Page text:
With their control of the Senate in jeopardy, Democrats unveiled a new agenda today in hopes of moving beyond the fierce Republican backlash of the health care law by trying to change the subject to a focus on pocketbook issues in the midterm elections.
The White House and Congressional Democrats are launching a coordinated campaign to draw attention to their effort to raise the minimum wage to $10.10, eliminate the pay gap between men and women and lower interest rates on college loans.
The proposals are almost certain to be blocked in the Republican-controlled House.
So, what are they really attempting to do?
Democrats are trying to force votes in the Senate to highlight their economic-fairness argument - and put Republicans in a tough spot.
"This is an agenda for the middle class, politics that will help ensure a fair shot for everyone," Senate Majority Leader Harry Reid told reporters today as he unveiled the plan, standing next to a large billboard trumpeting their new message: "A fair shot for everyone."
Democrats are fighting to retain control of the Senate, a fragile majority that rests on only six seats. Democrats are facing stiff headwinds - since historically the president's party routinely loses seats during midterm elections - and sustained opposition to the nation's new health care law.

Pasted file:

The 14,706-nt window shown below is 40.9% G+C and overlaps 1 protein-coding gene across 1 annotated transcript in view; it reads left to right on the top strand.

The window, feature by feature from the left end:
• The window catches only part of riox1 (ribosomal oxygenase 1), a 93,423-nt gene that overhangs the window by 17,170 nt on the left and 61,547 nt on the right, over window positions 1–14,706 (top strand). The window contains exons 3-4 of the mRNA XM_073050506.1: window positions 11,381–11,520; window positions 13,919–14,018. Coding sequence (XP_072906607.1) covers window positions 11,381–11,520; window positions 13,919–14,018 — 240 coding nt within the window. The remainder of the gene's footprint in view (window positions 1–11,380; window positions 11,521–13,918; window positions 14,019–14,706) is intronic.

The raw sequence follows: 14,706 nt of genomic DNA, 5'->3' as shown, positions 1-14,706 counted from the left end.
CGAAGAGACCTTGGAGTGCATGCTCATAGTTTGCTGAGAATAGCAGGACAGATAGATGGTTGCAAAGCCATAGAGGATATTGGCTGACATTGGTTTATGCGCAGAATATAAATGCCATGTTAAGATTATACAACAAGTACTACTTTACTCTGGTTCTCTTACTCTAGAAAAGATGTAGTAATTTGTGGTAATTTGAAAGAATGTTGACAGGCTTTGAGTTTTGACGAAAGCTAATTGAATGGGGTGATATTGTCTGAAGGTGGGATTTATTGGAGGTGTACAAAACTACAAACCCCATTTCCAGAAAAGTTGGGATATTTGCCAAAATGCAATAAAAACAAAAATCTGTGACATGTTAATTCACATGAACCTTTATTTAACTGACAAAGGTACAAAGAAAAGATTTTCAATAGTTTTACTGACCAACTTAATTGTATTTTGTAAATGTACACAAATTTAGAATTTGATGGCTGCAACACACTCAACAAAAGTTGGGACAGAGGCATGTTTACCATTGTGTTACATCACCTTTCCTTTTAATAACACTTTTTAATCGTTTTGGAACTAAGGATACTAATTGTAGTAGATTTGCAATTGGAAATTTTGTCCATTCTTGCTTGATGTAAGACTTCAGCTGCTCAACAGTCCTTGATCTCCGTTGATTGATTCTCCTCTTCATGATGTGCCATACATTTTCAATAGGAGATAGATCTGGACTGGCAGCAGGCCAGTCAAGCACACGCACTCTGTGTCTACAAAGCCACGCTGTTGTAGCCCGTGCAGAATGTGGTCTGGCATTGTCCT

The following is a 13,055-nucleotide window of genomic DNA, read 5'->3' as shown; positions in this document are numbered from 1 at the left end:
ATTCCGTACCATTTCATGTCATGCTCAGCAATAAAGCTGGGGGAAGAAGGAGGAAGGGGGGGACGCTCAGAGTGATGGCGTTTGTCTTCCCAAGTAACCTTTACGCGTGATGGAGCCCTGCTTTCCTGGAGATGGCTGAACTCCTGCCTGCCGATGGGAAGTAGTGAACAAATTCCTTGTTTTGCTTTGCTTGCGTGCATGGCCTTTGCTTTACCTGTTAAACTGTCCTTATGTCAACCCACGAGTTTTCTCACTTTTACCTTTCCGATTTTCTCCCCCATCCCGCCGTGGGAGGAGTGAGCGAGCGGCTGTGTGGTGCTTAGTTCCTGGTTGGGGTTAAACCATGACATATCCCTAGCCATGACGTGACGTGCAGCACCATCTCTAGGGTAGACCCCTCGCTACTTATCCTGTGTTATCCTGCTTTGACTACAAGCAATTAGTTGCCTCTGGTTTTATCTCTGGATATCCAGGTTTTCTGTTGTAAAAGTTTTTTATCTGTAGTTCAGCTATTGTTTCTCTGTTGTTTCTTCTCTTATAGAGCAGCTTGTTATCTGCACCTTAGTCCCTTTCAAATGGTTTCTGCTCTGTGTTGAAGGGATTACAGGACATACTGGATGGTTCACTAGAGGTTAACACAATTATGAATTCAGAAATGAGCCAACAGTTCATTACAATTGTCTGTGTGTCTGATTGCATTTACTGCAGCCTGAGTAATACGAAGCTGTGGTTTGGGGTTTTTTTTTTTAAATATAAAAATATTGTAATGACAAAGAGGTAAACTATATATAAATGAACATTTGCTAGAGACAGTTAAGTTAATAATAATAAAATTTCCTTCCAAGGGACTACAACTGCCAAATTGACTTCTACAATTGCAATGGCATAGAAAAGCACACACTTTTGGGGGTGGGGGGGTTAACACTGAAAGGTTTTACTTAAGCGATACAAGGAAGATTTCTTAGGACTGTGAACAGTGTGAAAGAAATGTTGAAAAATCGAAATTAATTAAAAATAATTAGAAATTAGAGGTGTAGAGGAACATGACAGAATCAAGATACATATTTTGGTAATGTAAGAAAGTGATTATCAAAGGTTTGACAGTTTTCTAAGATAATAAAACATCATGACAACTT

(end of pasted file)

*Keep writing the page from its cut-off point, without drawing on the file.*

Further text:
The GOP enter the midterm election season with the advantage of a favorable political map, with Democrats trying to hold onto seats in deeply-red states that President Obama lost.
Senator Chuck Schumer, of New York, the No. 3 Democrat in the Senate, said seizing upon the opposition to the health care law would backfire as a top issue for Republicans. He said similar strategies in 2010 and 2012 failed.
"What did the Republicans make the No. 1 issue? Obamacare. What did democrats make the No. 1 issue? an agenda like this," Schumer said. "What happened? We picked up seats in the Senate, we carried the presidency by a large amount. This agenda is what the American people want to hear."
The Democratic agenda includes bringing a series of bills to the Senate floor for a vote, including measures with titles designed to catch the attention of voters in the mid-term campaign: Minimum Wage Fairness Act, Paycheck Fairness Act and Bring Jobs Home Act.
Republicans scoffed at the newfound Democratic agenda, with Senate Minority Leader Mitch McConnell mocking the plan on the Senate floor. He said the plan could be summed up in three words: "Political show votes" that would turn "the Senate floor into a campaign studio."
"I'm asking Washington Democrats to put the ideology and political show votes aside for once and finally join us," McConnell said, "join us to give the American people what they've been asking for all along: more jobs, more opportunity, and an economy that works for the Middle Class again."